It cannot be emphasised too strongly that this is not another invasion of Iraq. It is a response to a desperate plea by the new Iraqi Government for outside help to combat what is seen as an existential threat to the Iraqi state; nor is ISIL just another enemy in the complex and lethal sectarianism of the middle east. It is a monster, with a bloodlust that can only be compared to the Genghis Khan Mongols or the latter-day Nazis—and one that the world simply cannot turn aside from or wash its hands of. But equally, it is foolish not to recognise the risks of military action through air strikes: the inevitable civilian casualties, the death threats to hostages, the very real possibility of terrorist retaliation on British soil and the risk of mission creep, which the right hon. and learned Member for Beaconsfield (Mr Grieve) was talking about in terms of taking action towards Syria with a dubious legality—I gather from what he said—and the uncertain and unpredictable consequences for the civil war against Assad.
Perhaps the biggest problem, as always in war, is the exit strategy. No war can be won from the air—we all agree on that—and this war can be won only on the basis of political and diplomatic action, which, frankly, will be quite difficult to achieve. First, this depends on the regional powers that feed ISIL with money, arms and political support reaching an agreement that they will withdraw that oxygen, which keeps the pyre burning. In particular, the oil-smuggling network that was created to evade UN sanctions on Saddam’s Iraq, now in the hands of ISIL and yielding more than $3 million a day, must be stopped via Turkey and Iraqi Kurdistan.
Secondly, this depends on achieving some reconciliation across the broken Shi’a-Sunni divide. That is incredibly important. Of course things have flared up with lethal intensity because of the highly discriminatory policies of the last Maliki Government. The new Iraqi Government recognise this. Of course they have been in office for only three weeks, but they have yet to provide a power-sharing agreement that will bring the Sunni majority on side.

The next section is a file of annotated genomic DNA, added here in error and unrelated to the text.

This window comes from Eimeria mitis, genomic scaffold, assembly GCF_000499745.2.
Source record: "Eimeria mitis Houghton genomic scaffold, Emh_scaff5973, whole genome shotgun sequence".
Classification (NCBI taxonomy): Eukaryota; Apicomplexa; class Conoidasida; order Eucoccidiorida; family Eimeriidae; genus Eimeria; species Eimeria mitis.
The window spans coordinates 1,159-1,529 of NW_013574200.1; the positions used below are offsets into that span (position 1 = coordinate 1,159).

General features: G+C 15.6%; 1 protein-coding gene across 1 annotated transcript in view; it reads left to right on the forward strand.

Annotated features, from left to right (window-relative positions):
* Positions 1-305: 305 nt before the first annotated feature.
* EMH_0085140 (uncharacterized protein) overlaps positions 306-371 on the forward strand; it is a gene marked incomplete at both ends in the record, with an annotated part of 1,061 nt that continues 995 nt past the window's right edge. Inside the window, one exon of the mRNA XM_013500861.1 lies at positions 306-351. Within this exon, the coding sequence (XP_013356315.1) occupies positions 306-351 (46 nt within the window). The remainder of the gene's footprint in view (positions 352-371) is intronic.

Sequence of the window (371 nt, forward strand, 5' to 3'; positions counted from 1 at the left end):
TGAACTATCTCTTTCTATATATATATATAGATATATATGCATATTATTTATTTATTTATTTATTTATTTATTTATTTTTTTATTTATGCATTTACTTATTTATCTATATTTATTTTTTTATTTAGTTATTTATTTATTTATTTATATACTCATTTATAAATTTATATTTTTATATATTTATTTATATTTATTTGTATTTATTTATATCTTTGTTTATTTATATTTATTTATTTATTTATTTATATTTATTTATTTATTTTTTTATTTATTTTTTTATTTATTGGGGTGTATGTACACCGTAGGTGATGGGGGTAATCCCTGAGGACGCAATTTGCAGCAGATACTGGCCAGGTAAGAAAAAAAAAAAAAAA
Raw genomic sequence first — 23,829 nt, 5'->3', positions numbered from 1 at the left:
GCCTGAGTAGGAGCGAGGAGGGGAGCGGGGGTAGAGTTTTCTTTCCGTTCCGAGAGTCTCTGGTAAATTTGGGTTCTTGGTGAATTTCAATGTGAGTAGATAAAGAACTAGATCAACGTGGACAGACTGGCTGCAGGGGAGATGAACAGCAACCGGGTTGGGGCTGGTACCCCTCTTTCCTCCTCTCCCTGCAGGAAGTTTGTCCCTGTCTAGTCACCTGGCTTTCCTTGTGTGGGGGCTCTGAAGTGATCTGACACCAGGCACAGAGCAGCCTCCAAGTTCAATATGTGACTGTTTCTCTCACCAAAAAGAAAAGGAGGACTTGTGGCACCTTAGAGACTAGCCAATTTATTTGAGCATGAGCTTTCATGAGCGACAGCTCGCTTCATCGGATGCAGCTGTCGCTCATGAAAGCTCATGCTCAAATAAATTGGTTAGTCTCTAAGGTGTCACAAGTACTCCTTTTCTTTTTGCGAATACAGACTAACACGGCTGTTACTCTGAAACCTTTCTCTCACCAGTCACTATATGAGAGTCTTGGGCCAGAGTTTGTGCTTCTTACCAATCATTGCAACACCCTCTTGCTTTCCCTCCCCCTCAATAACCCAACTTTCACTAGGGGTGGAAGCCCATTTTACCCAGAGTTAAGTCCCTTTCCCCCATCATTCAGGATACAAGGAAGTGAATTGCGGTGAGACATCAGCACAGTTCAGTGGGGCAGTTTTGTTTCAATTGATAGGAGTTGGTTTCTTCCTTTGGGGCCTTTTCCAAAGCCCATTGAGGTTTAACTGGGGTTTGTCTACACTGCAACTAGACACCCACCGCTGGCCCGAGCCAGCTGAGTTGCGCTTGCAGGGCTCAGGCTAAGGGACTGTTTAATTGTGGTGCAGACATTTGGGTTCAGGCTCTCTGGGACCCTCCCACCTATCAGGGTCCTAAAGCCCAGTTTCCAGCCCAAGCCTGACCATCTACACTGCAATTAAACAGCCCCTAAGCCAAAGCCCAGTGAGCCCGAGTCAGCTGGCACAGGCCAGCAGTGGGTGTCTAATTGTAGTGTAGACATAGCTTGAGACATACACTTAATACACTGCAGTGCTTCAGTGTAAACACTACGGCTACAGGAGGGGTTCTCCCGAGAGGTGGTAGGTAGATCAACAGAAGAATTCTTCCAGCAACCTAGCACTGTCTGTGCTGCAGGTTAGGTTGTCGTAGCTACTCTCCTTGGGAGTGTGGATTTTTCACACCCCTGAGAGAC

Thirdly, the moderate Sunni element needs to be split from the extremists. Again, that is beginning to happen, but the lessons of al-Sahwa, the awakening, which played such a crucial role in stemming the insurgency in 2007-08, need to be revisited. Fourthly—this is the most difficult one of all, but the most important—the really big, major powers in the middle east, Saudi Arabia and Iran, which until recently were implacably opposed to each other, clearly are needed to use their influence to restrain their proxies and to restore at least some co-existence across inflamed sectarian lines. All that will be extremely difficult to achieve; but ultimately, the war against ISIL will be won only if we can reconstruct and repair the broken Iraqi state.
My right hon. Friend is making a very good speech. Does he agree that we must do all we can to rebuild trust between the Kurdish Government and the Government in Baghdad, because that will help us to build up civil society in Iraq, which is absolutely key to taking on ISIL?
I entirely agree with my hon. Friend. Of course that is part of the commitment of the new Iraqi Prime Minister, al-Abadi, to produce a governance within Iraq that takes account of all the key parts of the population, not just the Shi’a and Sunnis, but crucially the Kurds, who are a very important part of this equation.
Again, it cannot be emphasised too strongly that the Iraqi Prime Minister, al-Abadi, has made it absolutely clear that he does not want western and US troops on the ground in Iraq because he believes that he has sufficient volunteers to contest ISIL with Iraqi forces, provided that there is collaboration from air cover. But in the last analysis, the only serious long-term answer for these broken states—not just Iraq, but Syria, Libya, Afghanistan and Nigeria—is to restore them again to a real, viable state. It is easy to say that; it is extremely difficult to do. It will take a long time, and it will require enormous, long-term economic and aid commitments, which was patently not apparent after the invasions of Iraq and Afghanistan. That aid will, no doubt, predominantly come from the US and Europe, but it should come from other places as well.
My right hon. Friend has, of course, mentioned the previous occasion when we debated Iraq, when the UN’s position was absolutely central. There has been very little discussion about the UN today. Does he agree that it would have been preferable if we had a clear position from the UN and a motion specifically relating to Iraq before the House made a decision?
That is a very important point, because the economic and aid aspect, which is crucial—far more important than bombing, as several hon. Members have said—needs much more attention. I do not think that it is sufficiently taken into account in the motion today, and I take my hon. Friend’s point that that needs to be developed. This will go on a long time, and we need to give far more attention to that issue.
I believe that the only justification for military action is not just to halt the ISIL momentum and to protect communities, but to buy the time to put in place the political and diplomatic conditions to enable the reconstruction of a broken Iraqi state, to achieve reconciliation of sectarian-torn communities along power-sharing lines and, above all—again, taking up my hon. Friend’s point—to achieve the long-term support to revive the economies and social institutions of those broken countries.